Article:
12. 4 out of 5

    Sydney Long

    WWII fiction fans looking for an different perspective on the war, this is one to not be missed. For the inhabitants of Latvia…life would never be the same for many years to come. For those that were Jewish…their lives would be haunted from the memories. It’s 1975 and sarah has unexpectedly lost her mother to a heart attack. They had a strained relationship but sarah never really knew why or understood why her mother seemed so aloof. When her somewhat estranged grandmother, Miriam, shows up at th WWII fiction fans looking for an different perspective on the war, this is one to not be missed. For the inhabitants of Latvia…life would never be the same for many years to come. For those that were Jewish…their lives would be haunted from the memories. It’s 1975 and sarah has unexpectedly lost her mother to a heart attack. They had a strained relationship but sarah never really knew why or understood why her mother seemed so aloof. When her somewhat estranged grandmother, Miriam, shows up at the funeral…Sarah discovers that her life up until now has been nothing but secrets and lies. As we jumped back in time to the war years, we begin to see Miriam’s struggle to survive and what she gave up in order to do so. This story is an incredible history lesson. While the characters are fictional, the happenings of the time are very real. I am unfamiliar with Latvia’s place in WWII going back and forth between a Soviet and a German occupation and back to a Soviet one. It was overwhelming but I’m grateful to have learned something I knew nothing of before. I do, however, wish that Sarah’s mother Ilana was more defined. I was left wanting to know more about her but came up empty handed. This story will tug at your heartstrings, overwhelm you, frighten you and teach you. Definitely add it to your TBR list. Thanks so much to NetGalley, Harper Collins and Shelly Sanders for early access to this page turner.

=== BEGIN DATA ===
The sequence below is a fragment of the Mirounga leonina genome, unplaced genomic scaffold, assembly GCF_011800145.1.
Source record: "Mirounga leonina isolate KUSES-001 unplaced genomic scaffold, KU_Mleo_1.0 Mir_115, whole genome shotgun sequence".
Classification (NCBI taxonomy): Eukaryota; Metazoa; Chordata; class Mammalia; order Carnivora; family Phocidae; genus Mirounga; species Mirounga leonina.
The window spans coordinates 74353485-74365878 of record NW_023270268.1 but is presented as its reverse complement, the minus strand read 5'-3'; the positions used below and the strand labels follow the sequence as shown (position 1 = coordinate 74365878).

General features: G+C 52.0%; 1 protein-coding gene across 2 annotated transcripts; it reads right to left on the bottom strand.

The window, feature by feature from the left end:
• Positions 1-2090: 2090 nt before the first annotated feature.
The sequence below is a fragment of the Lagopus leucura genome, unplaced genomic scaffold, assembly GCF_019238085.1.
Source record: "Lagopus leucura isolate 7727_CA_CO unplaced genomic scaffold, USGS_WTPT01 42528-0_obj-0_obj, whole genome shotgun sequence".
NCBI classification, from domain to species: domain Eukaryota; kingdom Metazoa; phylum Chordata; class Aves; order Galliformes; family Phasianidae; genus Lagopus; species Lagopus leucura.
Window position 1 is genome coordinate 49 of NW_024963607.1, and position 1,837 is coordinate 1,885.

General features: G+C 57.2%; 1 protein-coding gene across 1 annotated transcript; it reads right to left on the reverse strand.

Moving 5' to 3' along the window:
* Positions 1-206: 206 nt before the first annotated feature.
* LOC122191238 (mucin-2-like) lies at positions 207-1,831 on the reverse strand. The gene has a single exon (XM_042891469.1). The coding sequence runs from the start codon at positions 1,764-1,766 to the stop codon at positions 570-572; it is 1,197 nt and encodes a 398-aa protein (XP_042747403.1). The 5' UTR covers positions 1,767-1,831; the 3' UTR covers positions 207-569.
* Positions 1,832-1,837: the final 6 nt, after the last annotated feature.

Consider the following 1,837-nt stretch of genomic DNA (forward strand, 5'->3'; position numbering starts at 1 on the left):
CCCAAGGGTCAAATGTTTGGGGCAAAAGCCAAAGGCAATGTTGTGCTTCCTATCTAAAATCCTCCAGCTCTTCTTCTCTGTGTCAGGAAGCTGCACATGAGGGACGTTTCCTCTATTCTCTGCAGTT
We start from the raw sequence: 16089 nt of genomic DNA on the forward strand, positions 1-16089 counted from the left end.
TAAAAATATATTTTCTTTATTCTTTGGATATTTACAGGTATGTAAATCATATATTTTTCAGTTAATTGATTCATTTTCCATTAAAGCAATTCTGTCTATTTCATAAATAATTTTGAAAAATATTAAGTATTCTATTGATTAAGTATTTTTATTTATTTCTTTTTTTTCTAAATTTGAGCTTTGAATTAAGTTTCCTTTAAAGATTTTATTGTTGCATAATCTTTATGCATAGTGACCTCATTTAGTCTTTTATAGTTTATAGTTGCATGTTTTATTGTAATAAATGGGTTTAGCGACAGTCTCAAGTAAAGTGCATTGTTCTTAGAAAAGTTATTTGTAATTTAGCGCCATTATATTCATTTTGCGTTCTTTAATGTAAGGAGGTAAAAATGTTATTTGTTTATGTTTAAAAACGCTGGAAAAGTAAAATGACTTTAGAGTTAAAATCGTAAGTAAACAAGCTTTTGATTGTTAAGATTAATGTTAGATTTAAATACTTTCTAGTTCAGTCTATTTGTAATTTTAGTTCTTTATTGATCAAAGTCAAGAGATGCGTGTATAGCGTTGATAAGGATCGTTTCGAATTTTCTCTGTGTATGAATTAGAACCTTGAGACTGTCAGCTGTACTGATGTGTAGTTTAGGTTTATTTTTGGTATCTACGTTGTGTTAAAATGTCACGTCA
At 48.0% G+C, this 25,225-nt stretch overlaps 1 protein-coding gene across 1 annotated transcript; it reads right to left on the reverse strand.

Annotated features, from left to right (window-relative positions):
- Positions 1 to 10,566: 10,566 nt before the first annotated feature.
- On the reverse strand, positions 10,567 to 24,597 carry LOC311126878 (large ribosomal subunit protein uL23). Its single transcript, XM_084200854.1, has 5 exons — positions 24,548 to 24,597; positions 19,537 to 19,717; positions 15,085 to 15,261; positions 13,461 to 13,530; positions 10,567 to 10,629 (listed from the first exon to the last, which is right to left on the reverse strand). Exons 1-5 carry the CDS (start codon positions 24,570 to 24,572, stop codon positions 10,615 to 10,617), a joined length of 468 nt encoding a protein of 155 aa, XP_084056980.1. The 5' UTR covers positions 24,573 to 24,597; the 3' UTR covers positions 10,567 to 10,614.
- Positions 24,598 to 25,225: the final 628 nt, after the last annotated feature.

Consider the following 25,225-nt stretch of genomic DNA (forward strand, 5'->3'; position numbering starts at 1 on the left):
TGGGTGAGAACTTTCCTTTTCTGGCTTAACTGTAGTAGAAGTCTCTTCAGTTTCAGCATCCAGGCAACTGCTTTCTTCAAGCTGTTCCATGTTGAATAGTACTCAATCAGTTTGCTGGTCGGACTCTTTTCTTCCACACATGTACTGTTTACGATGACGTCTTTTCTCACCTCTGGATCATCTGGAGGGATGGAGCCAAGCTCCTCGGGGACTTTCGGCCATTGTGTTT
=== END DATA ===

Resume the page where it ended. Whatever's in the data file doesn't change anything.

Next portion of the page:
13. 5 out of 5

    Erica

    Daughters of the Occupation was a beautiful and haunting book. This is not a story for the faint of heart, as it depicts graphic scenes of the holocaust in Latvia, but it is a story that needs to be told and needs to be read. As time marches forward, the survivors of the Holocaust diminish, and it is important that we, as humanity, remember their lives. While Daughters of the Occupation is a fictional narrative, the people who lived, died, and survived through that time were very real. Through t Daughters of the Occupation was a beautiful and haunting book. This is not a story for the faint of heart, as it depicts graphic scenes of the holocaust in Latvia, but it is a story that needs to be told and needs to be read. As time marches forward, the survivors of the Holocaust diminish, and it is important that we, as humanity, remember their lives. While Daughters of the Occupation is a fictional narrative, the people who lived, died, and survived through that time were very real. Through these stories, we can learn about history that governments have tried to suppress and rewrite, and hopefully, through their stories we can keep this history from repeating. This is a story that I think people should pick up and read, and I know that our historical fiction lovers will grab this book when it is available. Miriam's story could easily become any of our stories if we allow governments to take away our human rights, or the rights of others.

  14. 4 out of 5

    Jen Juenke

    I loved Miriams story line. I thought she was so strong, resilient character. I wish that there was more about Ilaynas story and her background. I really thought that the part with Sarah going to Latvia drug on a bit more then needed. The story, while haunting, did not gut punch me like other Holocaust stories do. I think it was because the emotions were after the fact, the witnessing of horrible crimes were glazed over and then reflected upon, instead of actually being right there in the moment I loved Miriams story line. I thought she was so strong, resilient character. I wish that there was more about Ilaynas story and her background. I really thought that the part with Sarah going to Latvia drug on a bit more then needed. The story, while haunting, did not gut punch me like other Holocaust stories do. I think it was because the emotions were after the fact, the witnessing of horrible crimes were glazed over and then reflected upon, instead of actually being right there in the moment. Overall a great book about Latvia's Holocaust, I just wanted more. I wanted to know more about Monya and his present life. How Miriam and Ilyana got out of Latvia. I guess I just didn't want the story to end. Overall, its a great book, that needed a bit more work. Thanks to the publisher and to Netgalley for allowing me this free ARC in exchange for this honest review.